For one afternoon of the year, football fans have the freedom to turn up the volume of their televisions to an uncomfortable level and eat endless chips and dips. They sit and watch every moment that flashes across their screens, taking delight even in dozens of advertisements from companies hoping to capture their attention.
This year, Super Bowl LII advertisements cost about $5 million for just a 30-second spot according to a report from AdAge Datacenter. Such a price is outrageously high and only rises with each year, but advertisers are already starting to see that Super Bowl ads are an expensive gamble that may not be worth such a high cost.
If the price continues to rise, advertisers will not only stop benefitting from the beloved time slot, but the content could become less interesting to viewers.
Within the last ten years, the price for a 30-second spot has gone up nearly $2 million according to the same AdAge report. Advertisers have continued to adjust to the rising expense because the price is worth it. The Super Bowl is, after all, watched by millions of people.
However, Super Bowl LII had 103.4 million viewers, making it the least watched Super Bowl in the past eight years. Despite the fact that people are moving away from viewing their content on television and are transitioning to online content, the ad price has been steadily rising instead of stagnating.
To make matters even more challenging, consumers aren’t convinced by these commercials. Humorous and theatrical takes from companies like Pepsi and Doritos don’t sell units but instead provide extra entertainment.
After watching four different beer commercials, people aren’t suddenly going to decide they prefer a new brand over the one they’ve favored their entire lives. In fact, 80 percent of Super Bowl commercials won’t convince viewers to deviate from brands that they are already dedicated to, according to Communicus, a site that researches advertising.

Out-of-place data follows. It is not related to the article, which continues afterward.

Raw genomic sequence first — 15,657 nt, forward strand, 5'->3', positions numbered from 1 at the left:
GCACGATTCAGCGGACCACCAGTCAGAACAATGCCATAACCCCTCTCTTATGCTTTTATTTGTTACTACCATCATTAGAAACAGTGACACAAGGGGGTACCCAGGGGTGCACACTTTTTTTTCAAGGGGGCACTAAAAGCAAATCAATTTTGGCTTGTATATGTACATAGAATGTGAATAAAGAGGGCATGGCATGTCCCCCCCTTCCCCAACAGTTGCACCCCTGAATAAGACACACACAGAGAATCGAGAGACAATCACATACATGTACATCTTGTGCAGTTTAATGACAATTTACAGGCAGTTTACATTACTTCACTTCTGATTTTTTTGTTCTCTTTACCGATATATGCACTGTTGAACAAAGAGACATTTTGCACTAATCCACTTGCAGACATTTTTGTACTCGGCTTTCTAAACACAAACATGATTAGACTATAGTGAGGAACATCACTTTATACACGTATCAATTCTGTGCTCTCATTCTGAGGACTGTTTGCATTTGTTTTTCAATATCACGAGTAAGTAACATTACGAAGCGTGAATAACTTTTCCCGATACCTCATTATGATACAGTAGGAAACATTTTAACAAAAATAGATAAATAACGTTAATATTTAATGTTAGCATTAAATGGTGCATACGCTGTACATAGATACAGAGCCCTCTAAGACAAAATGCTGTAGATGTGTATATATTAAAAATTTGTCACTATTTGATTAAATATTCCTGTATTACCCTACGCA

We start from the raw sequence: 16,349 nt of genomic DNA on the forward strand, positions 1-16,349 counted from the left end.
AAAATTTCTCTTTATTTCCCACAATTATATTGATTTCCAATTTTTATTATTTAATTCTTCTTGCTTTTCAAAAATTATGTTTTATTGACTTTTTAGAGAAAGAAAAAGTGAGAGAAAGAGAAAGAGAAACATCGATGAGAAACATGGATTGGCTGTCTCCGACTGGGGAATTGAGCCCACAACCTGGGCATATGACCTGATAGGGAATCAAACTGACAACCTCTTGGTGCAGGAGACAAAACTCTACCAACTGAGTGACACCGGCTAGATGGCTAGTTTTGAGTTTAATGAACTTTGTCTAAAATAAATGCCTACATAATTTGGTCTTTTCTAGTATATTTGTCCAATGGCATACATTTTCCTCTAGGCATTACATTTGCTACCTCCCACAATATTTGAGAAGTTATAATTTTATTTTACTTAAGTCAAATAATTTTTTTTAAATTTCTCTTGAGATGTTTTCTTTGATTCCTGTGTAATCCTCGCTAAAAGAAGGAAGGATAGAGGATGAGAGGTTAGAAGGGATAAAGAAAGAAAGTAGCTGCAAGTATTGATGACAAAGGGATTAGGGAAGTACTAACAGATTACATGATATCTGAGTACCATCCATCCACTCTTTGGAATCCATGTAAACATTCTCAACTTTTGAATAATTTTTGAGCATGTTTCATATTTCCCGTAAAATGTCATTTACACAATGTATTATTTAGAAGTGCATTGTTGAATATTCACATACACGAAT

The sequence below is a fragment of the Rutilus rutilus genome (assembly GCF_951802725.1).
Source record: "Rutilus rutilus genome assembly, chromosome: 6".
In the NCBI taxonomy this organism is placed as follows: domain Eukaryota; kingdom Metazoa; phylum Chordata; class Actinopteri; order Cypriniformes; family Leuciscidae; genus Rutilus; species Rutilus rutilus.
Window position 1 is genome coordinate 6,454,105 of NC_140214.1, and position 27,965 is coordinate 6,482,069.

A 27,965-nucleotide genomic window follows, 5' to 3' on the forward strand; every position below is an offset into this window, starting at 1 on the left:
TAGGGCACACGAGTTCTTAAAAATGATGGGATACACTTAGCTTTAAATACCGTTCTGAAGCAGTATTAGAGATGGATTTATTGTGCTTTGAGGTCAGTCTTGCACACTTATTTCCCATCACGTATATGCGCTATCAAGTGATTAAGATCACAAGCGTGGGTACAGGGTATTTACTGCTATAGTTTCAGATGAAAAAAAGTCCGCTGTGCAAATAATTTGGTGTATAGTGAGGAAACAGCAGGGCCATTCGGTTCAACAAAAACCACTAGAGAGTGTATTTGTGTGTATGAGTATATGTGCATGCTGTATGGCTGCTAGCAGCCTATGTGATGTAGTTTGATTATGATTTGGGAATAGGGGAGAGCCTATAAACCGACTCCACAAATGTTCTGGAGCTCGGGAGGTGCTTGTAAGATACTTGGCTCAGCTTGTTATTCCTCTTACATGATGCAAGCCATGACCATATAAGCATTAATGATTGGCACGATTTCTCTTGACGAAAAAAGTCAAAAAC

Most can’t even recall what’s being advertised. If people can’t remember what’s being sold, then there’s no point in having such a coveted slot.
While people will immediately recognize a logo from Pepsi, smaller companies may not fair as well. With $5 million to pay for just a small slot, companies without an established image won’t see many benefits coming their way, which will make them less likely to take a spot.
Consumers may not find the situation very concerning, but it might be. In such a high-stakes market, advertisers have to put their best work forward in order to keep up with or beat the competition. As profits decline, a drop in content variety and theatrical value might be seen among the giant companies that have run numerous Super Bowl ads.
A large audience gives companies a reason to take the risk, but well-established ones like Nike Inc. and Chevrolet decided that the spot no longer made economic sense and decided to leave the competition altogether.
While the Super Bowl is a game that people look forward to, it’s also the little things that happen in-between — the advertisements — that truly make it a spectacle.
This year’s Amazon and Tide commercials were entertaining, giving viewers the temporary bliss of humor and wittiness. These segments wouldn’t be as lavish or exciting without their relation to the Super Bowl each year.
With the price of advertisements continuously rising, the cost may no longer be worth the benefit, and the charming tradition of revelling in grandiose commercials between segments of the most important football game of the year could be lost.